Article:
How successful is neurofeedback for alcoholism? One recent study found that, during a twenty-four month observation period after the neurofeedback therapy sessions had ended, eight of the ten participants did not drink. Interestingly, all of the participants in the non-neurofeedback group started drinking again during the same twenty-four month period.
What makes neurofeedback therapy so successful in the treatment of alcoholism?
Just ask anyone why they started to drink again after quitting, and they'll say "The cravings!" When asked to describe "cravings" in terms of how it feels, it's not too surprising to find that the feelings are identical to feelings of stress. In fact, stressful situations can often trigger a setback, even in someone who has remained sober for some time. Could it be as simple as no stress, no craving?
For those who have been so successful leaving alcohol behind because of neurofeedback, it would seem so. Ask them what they like most about drinking and they will tell you "It relaxes me!" Again, in the absence of stress, we find none other than--you guessed it--relaxation.
Up to this point, we have not mentioned drugs, but have only been talking about alcohol. However, alcohol is a drug, and people who are addicted to drugs like cocaine struggle with the cycle of quitting and relapsing for pretty much the same reasons that alcoholics do. You may hear that one drug is far more addictive than another is, but at its core, that means that the feelings and cravings are stronger. Which means that neurofeedback therapy can be just as successful in treating drug addiction as it is with alcohol addiction.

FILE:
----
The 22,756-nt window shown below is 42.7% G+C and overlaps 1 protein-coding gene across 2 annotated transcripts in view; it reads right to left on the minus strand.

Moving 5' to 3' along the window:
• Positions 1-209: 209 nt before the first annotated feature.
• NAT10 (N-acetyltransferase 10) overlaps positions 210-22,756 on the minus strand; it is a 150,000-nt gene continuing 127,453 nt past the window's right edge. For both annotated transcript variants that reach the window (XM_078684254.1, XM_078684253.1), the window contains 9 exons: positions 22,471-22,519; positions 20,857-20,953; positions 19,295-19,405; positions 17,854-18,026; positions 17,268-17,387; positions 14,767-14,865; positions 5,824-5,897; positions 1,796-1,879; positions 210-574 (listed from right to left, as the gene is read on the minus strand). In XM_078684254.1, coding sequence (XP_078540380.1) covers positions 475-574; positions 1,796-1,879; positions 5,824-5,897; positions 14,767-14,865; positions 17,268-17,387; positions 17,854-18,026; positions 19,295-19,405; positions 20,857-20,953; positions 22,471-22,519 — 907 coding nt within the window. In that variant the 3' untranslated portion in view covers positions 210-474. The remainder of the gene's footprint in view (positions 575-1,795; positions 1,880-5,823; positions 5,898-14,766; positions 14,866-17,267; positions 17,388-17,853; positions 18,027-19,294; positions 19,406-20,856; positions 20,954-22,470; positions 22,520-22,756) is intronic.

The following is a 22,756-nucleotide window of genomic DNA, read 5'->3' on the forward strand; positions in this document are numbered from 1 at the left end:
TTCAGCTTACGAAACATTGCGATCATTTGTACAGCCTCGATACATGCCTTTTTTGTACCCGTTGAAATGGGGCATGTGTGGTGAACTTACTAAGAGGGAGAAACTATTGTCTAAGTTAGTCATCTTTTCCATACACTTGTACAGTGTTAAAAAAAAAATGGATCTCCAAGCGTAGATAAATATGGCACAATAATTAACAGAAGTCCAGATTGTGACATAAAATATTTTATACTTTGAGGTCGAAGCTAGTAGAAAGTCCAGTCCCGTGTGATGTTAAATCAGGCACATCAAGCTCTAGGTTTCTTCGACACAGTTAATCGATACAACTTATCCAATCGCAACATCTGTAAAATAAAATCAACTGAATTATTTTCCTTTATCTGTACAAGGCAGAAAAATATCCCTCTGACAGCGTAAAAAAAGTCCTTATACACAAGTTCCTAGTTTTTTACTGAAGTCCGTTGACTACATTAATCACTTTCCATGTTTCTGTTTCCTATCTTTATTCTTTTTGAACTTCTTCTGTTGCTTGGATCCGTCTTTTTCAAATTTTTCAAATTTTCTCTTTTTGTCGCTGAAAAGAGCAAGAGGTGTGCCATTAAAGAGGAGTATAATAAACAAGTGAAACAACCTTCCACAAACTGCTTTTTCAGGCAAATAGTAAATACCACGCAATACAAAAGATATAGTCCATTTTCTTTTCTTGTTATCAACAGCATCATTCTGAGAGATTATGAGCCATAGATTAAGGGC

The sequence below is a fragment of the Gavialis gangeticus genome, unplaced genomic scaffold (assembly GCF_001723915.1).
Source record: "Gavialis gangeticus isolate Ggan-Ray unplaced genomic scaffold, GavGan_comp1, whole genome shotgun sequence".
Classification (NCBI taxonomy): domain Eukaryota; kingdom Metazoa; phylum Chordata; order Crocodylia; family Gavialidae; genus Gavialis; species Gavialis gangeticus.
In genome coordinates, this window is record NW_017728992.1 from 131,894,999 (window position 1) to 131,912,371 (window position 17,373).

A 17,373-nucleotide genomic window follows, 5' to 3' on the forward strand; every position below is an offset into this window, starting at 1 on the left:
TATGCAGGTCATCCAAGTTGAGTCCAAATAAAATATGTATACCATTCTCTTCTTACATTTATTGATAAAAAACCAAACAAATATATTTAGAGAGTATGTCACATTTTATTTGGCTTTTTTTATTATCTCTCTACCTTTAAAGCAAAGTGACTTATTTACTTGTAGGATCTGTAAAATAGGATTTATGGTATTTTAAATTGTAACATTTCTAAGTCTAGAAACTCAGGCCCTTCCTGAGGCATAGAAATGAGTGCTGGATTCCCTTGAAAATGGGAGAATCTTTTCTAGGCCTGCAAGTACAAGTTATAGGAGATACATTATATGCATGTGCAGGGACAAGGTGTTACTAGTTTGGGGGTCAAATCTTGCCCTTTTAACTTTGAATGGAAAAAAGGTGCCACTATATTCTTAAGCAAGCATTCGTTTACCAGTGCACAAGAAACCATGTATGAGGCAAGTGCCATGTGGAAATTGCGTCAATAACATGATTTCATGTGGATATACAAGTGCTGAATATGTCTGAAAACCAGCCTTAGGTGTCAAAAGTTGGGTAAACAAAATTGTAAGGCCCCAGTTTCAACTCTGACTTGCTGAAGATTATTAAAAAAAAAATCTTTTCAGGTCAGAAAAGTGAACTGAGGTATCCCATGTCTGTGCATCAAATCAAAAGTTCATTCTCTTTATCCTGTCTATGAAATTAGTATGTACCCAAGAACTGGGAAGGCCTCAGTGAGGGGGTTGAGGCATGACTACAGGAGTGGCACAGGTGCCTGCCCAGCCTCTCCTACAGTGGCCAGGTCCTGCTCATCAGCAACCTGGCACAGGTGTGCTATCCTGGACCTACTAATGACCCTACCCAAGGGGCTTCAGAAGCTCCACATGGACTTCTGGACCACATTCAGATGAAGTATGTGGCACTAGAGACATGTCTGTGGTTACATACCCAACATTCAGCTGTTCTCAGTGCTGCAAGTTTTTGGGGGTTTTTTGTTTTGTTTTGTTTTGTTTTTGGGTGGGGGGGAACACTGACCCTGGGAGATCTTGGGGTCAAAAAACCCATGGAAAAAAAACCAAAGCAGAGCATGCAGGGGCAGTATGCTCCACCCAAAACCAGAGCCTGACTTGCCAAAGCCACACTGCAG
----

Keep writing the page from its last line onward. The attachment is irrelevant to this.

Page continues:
Perhaps the most exciting aspect of neurofeedback therapy is the fact that for many conditions, the results tend to be far more resistant to change when compared to other methods of treatment. Some researchers have even hinted at the results as being permanent. Not only that, but when used in conjunction with other types of therapy, neurofeedback has the potential to radically increase the overall effectiveness of any treatment, resulting in a very favorable outcome.
Any time we can assist someone in moving from a stressful state to a calm and relaxed frame of mind, and keep him or her from engaging in addictive and destructive behavior, we will have significantly increased the probability for success. Fortunately, with neurofeedback, this is not only possible, but it is predictable as well.
Many people have already set themselves free from drug and alcohol addiction with the help of neurofeedback therapy. The brain can be trained not to experience stress in a context that had been stressful before. Then, where you once found a craving, you will now find peace.